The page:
If this movie is judged only by our well established LDS standards, there would seem to be few redeeming features of this, otherwise, entertaining and well produced film. But once we understand the nature of teaching parables, we may stop and take another look. What we may find is that behind the demonstration of the permissiveness typical of our times, there are some very useful messages that describe the deeper levels of being transformed into a whole new state of spiritual consciousness. But some might ask, “Why bother?” The answer is that this movie, when seen as an inspired, teaching parable can help us understand and avoid many of the pitfalls that can occur along the way of liberation. So our purpose here is to go beyond the carnal interpretation and recognize how “Pleasantville” reveals some deeper spiritual principles of awakening which can lead to a level of consciousness called the “liberty in Christ”, being “spiritually born of God”, “entering the rest”, being “stripped of pride”

and “filled with the pure and perfect love of Christ”. In this way, the movie becomes an enlightening teaching story of this liberating process rather than what it may appear on the surface, which is only a license to do whatever feels good. SEEING THE MOVIE ON THE FOUR LEVELS Now, hopefully, since you have already seen the film, you know it is a story of two young twins, a brother and sister, who are taken through a process by a teacher in which they become transformed from arrogant, self centered kids to incredibly wise, loving, understanding adults. When we look more carefully, we will see that their waking up goes through four phases, which, when seen symbolically, describe the distinct four levels of the gospel, going from the first and second level of the “gospel milk” to the third and fourth level of the “gospel meat”, taking them from the carnal to the spiritual, from the tree of knowledge of good and evil, through the flaming sword, to the tree of life. Since you have read my Book II, Finding the Mark: How To Grow The Tree of life In Your Heart, you can recall that I described how the liberating power of the gospel comes on these four different levels. So the more I thought about this movie, the more I began to realize how it also demonstrates these same four distinct steps in the process of successfully completing the perilous journey from being spiritually asleep to being fully, spiritually awake. REVIEWING THE FOUR LEVELS OF THE GOSPEL To refresh your memory, let us briefly review these four levels --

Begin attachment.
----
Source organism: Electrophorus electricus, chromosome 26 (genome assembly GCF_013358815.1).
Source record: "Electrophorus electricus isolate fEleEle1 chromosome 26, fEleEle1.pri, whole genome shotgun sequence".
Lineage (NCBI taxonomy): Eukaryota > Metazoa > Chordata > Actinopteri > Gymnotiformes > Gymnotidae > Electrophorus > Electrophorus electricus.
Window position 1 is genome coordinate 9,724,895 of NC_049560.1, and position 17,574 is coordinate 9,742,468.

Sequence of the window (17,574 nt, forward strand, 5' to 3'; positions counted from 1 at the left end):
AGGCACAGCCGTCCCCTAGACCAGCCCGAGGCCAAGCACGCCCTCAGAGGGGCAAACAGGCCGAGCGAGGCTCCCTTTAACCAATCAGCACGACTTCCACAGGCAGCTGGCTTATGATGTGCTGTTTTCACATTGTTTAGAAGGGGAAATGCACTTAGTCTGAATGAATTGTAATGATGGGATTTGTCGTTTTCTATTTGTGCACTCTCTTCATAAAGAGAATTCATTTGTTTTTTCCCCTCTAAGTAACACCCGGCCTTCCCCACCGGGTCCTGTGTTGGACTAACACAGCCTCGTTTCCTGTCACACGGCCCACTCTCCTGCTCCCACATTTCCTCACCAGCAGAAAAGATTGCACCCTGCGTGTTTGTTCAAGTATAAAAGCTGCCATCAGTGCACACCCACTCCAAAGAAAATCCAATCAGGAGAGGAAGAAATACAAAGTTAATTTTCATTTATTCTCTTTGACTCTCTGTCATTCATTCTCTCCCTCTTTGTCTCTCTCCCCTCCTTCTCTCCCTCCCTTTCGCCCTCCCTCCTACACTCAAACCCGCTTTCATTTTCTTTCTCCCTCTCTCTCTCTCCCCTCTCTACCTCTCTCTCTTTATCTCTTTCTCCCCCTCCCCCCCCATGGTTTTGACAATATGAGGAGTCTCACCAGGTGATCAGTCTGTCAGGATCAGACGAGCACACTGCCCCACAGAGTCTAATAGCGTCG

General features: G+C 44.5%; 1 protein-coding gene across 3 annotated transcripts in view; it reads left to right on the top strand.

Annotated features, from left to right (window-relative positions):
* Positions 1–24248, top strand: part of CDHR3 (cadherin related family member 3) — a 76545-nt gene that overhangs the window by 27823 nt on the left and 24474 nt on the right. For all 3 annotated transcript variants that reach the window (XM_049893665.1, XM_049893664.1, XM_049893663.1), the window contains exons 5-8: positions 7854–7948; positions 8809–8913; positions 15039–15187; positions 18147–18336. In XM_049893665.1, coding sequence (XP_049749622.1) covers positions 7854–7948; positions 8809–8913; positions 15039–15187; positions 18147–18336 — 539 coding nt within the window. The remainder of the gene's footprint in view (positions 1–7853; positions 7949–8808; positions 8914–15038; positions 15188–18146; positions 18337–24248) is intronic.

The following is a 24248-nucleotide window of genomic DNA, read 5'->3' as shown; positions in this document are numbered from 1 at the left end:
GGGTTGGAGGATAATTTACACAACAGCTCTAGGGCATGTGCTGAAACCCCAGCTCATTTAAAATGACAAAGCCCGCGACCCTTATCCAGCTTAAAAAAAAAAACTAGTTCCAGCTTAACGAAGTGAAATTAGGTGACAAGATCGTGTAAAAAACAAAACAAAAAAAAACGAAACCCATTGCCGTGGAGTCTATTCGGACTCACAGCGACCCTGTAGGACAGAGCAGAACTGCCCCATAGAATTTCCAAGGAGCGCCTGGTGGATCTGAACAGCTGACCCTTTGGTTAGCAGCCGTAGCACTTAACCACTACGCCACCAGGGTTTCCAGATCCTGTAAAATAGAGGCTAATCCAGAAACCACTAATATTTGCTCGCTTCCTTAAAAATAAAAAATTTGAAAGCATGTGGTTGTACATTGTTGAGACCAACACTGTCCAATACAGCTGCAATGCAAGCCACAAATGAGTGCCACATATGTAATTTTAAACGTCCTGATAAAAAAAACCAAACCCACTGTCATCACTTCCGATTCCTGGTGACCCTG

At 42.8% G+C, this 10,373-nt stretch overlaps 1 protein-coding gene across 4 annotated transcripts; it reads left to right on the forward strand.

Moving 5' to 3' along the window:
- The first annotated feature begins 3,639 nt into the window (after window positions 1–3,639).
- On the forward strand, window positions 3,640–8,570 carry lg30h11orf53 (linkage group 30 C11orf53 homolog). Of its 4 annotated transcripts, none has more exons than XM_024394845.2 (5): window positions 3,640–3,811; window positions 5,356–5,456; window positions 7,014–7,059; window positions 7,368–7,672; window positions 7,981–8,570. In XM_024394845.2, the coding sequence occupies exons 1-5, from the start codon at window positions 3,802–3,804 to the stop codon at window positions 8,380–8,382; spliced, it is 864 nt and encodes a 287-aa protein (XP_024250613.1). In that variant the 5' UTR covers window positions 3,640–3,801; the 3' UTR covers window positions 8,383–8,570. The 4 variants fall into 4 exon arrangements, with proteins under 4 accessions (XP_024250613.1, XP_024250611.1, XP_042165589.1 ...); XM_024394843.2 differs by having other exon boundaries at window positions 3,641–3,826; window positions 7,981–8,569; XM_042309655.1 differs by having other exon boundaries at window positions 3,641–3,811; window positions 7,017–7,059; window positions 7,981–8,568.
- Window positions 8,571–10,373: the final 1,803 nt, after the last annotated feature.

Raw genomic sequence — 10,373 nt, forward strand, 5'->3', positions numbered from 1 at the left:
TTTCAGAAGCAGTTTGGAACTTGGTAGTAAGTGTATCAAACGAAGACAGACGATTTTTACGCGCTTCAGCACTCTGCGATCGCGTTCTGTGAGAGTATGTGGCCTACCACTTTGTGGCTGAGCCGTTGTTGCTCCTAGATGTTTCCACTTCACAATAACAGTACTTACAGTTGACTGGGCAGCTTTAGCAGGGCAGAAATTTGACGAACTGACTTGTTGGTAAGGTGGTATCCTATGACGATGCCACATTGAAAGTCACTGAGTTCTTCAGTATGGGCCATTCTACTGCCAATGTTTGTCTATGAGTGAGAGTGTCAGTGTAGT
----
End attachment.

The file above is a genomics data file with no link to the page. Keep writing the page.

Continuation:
1. The tree of knowledge level of the temporal law -- Trying to be successful (worthy) by believing in
and doing the right things, comparing “what is” with “what ought to be.”